Beyond the buildings and businessmen
Hong Kong Travel Blog› entry 96 of 113 › view all entries
January 3rd, 2009 – by: afredrix
I had no idea what to expect from Hong Kong. I pictured a city overflowing with shiny new buildings, English businessmen and an endless supply of little plastic toys that go into kids' stockings and cereal boxes (or is that Taiwan??) Either way, my initial impression proved that I wasn't far off on at least the first two accounts.
Hong Kong is an immensely tall city. Row after row of high-rises sprout up from every inch of the island. Corporate buildings (proudly displaying their corporate logos) line the water front, and apartment buildings of equally impressive stature fill the gaps. With no room to build out, everything builds UP; resulting in an endless skyline and cramp in my neck.
As for the businessmen, there are Americans, Europeans and Asians as well as English, and women as well as men, but they do exist in an abundance. The sudden thrust back into a mob of westerners after two months in Asia was a shock to my system and not necessarily an easily-welcomed one. But with a hop, skip and a metro ride, I could trade in the Starbucks and Armani suits for the local fish and fruit vendors of a culturally richer side of town.
I spent five nights on a couch in one of those small-but-charming Sai Wan Ho apartments. I arrived a few minutes after my host Warren had himself returned home from the trip up north. The customary get-to-know-eachother period had already taken place in Beijing, so by this point--a week and six flights of stairs later--I was arriving at the flat of a good friend.
Daniel (yet another of the Kiwis from Christmas) also spent the week in Hong Kong before returning home to Sweden.
I had flown in on a Saturday evening. Just in time to experience the nightlife of Lan Kwai Fong. It's an area of Central Hong Kong, bustling with bars, tourists and expats. It's also where we magically ran into my english friends, Emily and Peren, within five minutes of arrival. I knew I'd meet up with them at some point in the city, I just didn't know it would be so soon or so easy.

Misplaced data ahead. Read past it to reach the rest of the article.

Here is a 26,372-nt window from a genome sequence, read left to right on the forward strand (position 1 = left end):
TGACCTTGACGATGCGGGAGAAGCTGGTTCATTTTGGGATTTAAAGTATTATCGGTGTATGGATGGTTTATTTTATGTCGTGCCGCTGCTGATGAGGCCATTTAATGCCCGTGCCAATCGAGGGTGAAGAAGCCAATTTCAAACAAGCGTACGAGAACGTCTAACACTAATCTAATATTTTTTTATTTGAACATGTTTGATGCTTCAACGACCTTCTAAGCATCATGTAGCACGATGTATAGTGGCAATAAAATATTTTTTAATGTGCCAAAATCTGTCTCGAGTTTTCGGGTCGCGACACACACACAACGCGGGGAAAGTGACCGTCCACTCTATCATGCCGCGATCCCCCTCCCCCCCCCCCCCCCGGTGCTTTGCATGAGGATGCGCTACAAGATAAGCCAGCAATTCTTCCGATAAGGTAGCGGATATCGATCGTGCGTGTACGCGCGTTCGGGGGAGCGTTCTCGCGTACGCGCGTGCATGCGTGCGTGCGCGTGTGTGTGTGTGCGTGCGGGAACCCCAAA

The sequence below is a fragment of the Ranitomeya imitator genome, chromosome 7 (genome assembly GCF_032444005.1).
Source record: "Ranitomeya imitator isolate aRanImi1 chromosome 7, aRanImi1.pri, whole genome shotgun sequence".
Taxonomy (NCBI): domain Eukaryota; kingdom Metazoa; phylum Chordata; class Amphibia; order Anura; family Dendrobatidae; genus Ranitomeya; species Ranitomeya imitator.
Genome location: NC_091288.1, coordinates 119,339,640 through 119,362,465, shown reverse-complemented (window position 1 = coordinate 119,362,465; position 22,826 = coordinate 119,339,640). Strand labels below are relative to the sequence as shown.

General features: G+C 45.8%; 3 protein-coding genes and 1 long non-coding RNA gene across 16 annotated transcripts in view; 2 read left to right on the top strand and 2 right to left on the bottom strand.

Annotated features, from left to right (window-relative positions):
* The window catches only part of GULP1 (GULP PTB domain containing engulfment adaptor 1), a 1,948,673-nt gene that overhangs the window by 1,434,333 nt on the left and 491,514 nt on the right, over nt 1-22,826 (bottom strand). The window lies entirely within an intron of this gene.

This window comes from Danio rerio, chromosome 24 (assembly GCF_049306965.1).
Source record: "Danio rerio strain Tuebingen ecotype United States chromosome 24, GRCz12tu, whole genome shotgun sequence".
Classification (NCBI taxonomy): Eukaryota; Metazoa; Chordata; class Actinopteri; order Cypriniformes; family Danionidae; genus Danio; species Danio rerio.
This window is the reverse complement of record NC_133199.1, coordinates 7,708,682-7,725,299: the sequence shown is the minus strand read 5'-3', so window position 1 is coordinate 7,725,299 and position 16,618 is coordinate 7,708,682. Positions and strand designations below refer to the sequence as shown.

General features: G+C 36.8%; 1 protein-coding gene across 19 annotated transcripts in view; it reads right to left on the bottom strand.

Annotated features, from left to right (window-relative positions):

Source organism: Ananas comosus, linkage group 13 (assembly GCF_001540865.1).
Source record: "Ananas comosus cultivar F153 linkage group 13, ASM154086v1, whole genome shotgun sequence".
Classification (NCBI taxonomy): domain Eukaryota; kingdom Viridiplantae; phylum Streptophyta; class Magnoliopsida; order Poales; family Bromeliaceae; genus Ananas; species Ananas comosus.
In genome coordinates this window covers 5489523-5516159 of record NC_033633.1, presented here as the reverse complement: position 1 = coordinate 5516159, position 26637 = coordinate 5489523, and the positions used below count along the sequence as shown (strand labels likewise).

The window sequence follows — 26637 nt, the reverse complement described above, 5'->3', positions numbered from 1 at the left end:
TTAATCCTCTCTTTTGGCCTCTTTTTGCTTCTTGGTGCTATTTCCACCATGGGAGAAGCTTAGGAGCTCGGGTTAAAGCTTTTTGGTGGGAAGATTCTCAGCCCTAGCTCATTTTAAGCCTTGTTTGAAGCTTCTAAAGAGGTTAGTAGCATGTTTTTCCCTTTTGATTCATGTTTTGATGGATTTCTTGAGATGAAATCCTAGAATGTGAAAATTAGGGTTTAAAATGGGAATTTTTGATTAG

Our night spilled into other neighborhoods, more bars, possibly a lame strip club if my memory serves me right, and a show by Hong Kong's finest cover band. It was a splendid way to begin my experience in this new city.
The days that followed fused purposive sightseeing with aimless roaming. Warren took me through congested shopping streets that could make the most crowd-loving socialite claustrophobic, and the parks and lots lined with immigrant Filipino women; eating, playing games and gossiping on their day off. We took the historic Star Ferry to the facing banks of Kowloon and caught the last few minutes of HK Island's nightly light show.
While Warren was away teaching, Daniel and I ventured upwards.
On Tuesday, we met up with the girls and bussed to the south side of the island. We did little more there than eat ice cream and soak in the sun, but it was nice to see a skyscraperless side of Hong Kong.
By the time I left, I had formed a new appreciation for what this city could offer beyond shopping. I think it may have something to do with all the friendly, familiar faces here, or perhaps it was the fruit guys that worked in the shop below Warren's flat. We established a bit of a bond in this short-time, and I fear for the wrath Warren will incur when he has to explain to them why he kicked out his new "girlfriend" and why they'll no longer get to see her smiling face. Good luck with that, Mr. Baumberg and goodbye Hong Kong.
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